“We used to live near the Bangladesh border in Rakhine State in Myanmar. Shortly after the escalation of the crisis, my wife gave birth to our first son. However, our joy for his arrival didn’t last long. Soon after, our village was attacked and we were forced to flee. My mother, my wife and my son made it to the boat which was sailing up the river towards Bangladesh. My father and I got separated from the rest of the family after we were taken captive. My father managed to escape, fleeing with my sister, but for me, it was much harder. They stabbed me in my back and my leg to ensure I could not go after my family. A few days later, I joined a group of captives and we found a way to escape. We tried our best to rescue as many people as we could before we fled. After the escape, the only thing that kept me going was the hope to see my family again. Unfortunately, not long after, I had to learn that the boat carrying my mother, my wife and my little boy had sunk on the way to Bangladesh. In agonising pain from my stab wounds, I stayed behind to search for them. I searched for two days, but I never found them. The following days were the hardest to live through. Only a tiny hope of finding the rest of my family kept me going. When I finally arrived at the refugee camp in Bangladesh, I managed to find my in-laws and they helped me to find the rest of my family, including my father and my sister.”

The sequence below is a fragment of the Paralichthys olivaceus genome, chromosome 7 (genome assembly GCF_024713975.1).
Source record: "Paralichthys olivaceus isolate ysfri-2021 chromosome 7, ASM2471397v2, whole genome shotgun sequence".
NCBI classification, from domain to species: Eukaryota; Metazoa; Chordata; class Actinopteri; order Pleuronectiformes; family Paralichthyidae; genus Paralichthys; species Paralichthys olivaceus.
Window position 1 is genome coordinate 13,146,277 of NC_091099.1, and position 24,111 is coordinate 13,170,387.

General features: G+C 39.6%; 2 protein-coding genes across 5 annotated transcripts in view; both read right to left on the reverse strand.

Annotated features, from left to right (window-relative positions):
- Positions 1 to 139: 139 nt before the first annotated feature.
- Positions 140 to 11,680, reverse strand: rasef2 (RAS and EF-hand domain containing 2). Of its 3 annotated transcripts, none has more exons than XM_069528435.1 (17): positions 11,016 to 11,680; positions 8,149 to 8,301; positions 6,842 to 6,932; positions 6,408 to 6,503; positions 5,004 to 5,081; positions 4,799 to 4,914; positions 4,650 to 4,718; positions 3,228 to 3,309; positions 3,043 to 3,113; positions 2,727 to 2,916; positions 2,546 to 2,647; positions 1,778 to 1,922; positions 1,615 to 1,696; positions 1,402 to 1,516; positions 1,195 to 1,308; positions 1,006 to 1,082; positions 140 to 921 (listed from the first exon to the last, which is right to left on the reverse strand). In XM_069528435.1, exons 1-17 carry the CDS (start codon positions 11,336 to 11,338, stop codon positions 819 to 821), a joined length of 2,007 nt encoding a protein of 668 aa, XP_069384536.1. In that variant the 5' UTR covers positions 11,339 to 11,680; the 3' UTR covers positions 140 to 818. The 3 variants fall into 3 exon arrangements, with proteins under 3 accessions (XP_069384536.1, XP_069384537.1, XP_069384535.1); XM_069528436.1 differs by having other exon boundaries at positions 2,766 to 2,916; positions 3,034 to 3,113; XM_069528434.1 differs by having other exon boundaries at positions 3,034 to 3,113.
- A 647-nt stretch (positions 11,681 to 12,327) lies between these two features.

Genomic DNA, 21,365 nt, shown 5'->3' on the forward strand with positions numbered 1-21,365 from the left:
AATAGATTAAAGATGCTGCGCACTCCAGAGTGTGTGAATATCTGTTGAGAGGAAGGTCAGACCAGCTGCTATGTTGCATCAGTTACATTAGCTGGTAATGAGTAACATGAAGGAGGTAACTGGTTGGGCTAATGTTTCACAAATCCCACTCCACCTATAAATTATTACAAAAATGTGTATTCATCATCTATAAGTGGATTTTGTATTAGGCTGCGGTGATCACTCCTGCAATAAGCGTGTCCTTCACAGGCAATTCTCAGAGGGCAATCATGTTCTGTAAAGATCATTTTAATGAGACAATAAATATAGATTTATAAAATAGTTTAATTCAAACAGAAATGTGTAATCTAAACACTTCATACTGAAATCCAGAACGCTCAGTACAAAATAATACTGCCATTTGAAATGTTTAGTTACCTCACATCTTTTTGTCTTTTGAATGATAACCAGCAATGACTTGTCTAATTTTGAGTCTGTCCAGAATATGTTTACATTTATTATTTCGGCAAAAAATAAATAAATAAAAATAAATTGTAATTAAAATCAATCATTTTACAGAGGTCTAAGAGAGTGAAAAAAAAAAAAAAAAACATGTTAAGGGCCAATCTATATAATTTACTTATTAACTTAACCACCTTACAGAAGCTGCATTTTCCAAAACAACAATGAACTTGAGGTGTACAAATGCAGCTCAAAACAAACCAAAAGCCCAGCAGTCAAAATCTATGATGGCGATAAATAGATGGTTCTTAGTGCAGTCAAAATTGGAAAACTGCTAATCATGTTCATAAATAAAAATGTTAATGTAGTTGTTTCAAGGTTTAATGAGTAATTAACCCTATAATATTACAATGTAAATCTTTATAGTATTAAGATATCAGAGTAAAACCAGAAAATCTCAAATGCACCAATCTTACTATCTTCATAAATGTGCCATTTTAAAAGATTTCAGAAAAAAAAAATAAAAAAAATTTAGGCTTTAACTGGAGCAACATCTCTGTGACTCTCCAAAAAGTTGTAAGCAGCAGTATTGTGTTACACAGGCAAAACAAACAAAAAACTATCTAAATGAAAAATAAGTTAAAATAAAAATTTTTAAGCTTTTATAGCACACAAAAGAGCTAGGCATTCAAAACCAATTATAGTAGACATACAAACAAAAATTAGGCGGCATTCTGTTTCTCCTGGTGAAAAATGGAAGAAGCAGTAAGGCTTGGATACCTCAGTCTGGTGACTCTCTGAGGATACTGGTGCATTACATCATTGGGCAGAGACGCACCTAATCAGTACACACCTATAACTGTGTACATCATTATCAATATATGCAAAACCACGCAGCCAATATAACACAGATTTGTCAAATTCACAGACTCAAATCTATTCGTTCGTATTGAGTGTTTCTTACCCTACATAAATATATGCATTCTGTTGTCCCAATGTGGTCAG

Over 900,000 Rohingya refugees have sought refuge in Bangladesh from persecution in Myanmar. Amir volunteers in one of Concern’s nutrition centres. The centres provide recovery support for young children who are severely malnourished. He takes huge pride in his work.
This post was highlighted by Concern Worldwide. This September, on World Peace Day, you can show your support and Step In Their Shoes. Find out more here: https://bit.ly/3hc87Fj